January 25, 2003

Adam Felber has discovered a Newer Testament: the Book of Lieberman.

January 24, 2003

Another good reason never to go to trial is what happened to me (or rather, my clients) today: a near-total defeat. I need a drink.
A sidenote about yesterday's post: I must reiterate that having a prospective competitor to the LA Weekly is a good thing, even if the initial set of contributors are the type of hack-pundits usually published by the L.A. Daily News. For those of you who live outside of LA County, one of the things you have to remember is that half the population in the city lives in the San Fernando Valley, myself included. I cannot remember the last time the Weekly published an informative or intelligent story about the Valley; during the recent secession vote, the only times it could be bothered to comment on the issue was to say that it was a movement of, by, and for, racists. As skeptical as I was about secession, quite frankly the notion that this was some sort of white separatist movement is bullshit.

Normally, I would be infuriated by that sort of take, as it derives from the outdated view that the Valley is a predominantly white enclave, which hasn't been true since Yorty was mayor, as well as unintentionally endorsing the view, widely shared west of the 405, that the rest of the city has a parasitic relationship to Valley homeowners. But the Weekly's coverage of this area is so bad (its restaurant guide lists more restaurants from the "trendy" Silverlake area than from the Valley) that I find the throwaway to be more a testament to provincialism than something I need to take seriously. In some ways, it resembles the cliched view that East Coast sportswriters have of California, as a place too "laid back", too "Hollywood", to be passionate about our teams. I am optimistic enough about the forward progress of human development to believe that such opinions will eventually die out, hand-in-hand with the morons who share them.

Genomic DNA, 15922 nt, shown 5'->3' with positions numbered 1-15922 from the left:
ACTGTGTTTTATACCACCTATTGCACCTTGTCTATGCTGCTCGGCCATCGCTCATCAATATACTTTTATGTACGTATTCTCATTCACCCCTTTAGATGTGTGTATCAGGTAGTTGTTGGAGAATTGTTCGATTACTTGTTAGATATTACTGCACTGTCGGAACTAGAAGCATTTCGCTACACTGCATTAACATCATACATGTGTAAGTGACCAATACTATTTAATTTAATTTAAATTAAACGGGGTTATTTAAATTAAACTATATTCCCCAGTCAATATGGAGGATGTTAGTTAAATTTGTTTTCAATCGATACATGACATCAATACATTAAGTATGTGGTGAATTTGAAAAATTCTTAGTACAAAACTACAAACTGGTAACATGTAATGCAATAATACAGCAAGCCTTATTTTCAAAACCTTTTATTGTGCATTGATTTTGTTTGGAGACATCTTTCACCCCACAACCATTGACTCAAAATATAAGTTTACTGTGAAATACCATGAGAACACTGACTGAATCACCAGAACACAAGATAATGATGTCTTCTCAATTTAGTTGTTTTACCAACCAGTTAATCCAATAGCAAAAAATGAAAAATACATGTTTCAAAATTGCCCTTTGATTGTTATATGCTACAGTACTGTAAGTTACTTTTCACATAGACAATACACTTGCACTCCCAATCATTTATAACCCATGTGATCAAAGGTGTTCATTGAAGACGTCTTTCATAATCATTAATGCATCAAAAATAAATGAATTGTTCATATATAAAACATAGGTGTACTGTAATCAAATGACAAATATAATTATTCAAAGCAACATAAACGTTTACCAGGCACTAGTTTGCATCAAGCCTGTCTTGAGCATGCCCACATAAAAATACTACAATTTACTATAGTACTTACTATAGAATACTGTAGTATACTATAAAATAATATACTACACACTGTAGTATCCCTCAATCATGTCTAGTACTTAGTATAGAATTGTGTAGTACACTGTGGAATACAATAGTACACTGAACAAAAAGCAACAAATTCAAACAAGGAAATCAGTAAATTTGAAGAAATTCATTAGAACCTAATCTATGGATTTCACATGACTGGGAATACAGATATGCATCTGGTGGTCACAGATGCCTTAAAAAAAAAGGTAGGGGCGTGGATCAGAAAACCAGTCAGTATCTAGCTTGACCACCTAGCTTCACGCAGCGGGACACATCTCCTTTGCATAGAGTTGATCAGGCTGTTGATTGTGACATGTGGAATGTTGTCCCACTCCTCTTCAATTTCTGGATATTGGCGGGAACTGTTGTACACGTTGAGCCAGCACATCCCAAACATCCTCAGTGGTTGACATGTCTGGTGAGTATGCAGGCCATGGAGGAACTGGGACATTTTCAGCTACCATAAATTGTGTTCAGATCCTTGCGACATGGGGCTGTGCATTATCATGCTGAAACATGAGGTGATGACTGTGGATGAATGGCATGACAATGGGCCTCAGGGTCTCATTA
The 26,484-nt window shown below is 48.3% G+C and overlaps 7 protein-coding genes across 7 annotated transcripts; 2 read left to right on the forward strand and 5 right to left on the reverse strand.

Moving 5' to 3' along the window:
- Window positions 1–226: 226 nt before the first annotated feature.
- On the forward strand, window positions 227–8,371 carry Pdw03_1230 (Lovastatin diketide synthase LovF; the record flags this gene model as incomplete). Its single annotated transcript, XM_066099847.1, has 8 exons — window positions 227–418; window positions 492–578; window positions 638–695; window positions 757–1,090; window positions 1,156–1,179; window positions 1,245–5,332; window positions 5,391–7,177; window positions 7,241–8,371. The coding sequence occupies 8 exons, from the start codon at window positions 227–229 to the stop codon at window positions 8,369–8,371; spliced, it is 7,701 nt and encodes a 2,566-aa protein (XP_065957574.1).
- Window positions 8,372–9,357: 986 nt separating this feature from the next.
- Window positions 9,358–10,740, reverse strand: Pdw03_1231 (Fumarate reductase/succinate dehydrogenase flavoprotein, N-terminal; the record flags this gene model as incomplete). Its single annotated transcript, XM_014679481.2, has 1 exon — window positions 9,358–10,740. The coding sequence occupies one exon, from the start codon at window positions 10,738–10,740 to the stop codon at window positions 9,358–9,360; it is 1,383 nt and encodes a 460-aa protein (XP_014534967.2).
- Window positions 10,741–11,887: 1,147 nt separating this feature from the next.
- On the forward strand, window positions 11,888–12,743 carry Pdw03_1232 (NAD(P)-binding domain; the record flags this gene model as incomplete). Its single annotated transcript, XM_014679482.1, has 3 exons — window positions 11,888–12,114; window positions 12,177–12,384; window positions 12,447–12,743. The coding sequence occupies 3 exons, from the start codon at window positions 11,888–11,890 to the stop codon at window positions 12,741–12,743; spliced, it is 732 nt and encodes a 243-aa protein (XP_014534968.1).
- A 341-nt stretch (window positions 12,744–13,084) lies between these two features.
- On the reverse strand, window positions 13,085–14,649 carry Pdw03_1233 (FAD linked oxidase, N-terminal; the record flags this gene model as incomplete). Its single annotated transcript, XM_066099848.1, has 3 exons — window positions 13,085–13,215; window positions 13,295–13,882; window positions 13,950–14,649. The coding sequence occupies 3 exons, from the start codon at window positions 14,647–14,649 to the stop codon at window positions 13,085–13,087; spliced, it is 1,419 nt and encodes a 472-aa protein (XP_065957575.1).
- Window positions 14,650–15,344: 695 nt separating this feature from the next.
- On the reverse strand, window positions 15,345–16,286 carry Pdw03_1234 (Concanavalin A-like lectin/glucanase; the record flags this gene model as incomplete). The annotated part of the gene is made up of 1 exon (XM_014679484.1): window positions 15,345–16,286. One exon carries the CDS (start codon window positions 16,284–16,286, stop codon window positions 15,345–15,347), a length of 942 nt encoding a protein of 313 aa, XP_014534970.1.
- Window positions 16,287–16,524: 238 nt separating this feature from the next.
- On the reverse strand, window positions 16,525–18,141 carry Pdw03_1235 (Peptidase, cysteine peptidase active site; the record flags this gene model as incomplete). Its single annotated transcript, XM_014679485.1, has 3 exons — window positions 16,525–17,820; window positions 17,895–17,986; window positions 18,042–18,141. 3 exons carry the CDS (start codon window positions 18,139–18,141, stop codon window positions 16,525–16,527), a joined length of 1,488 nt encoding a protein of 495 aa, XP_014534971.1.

Considering that the alternative is the execrable Daily News, a newspaper whose only worthwhile attribute is that it reprints the NY Times crossword puzzle every day, a new weekly holds the possibility that the other half of Los Angeles is finally going to get covered in a serious manner. And for that reason alone, I am mildly excited by the debut of the Examiner.

January 23, 2003

For those of you who have neither read Jonathan Harr's classic book, A Civil Action, nor seen the movie, let me recap its moral, a lesson I have come to appreciate after Day Three: never, ever go to trial if you can somehow avoid it. There are just too many factors involved that are beyond your ability to control. Your success is dependent on unpredictable witnesses, evidence that might never see the light of day, and other factors that are just plain unforseeable. One moment you're convinced your client is about to be hung out to dry, the next, the other side commits some unbelievable blunder, on an issue not connected to the merits, that imperils its case. And then the next day, the positions are reversed. With one more day to go, I still have no idea how this is going to end, but there is no way I will ever go to trial again unless I have literally no other option.

January 22, 2003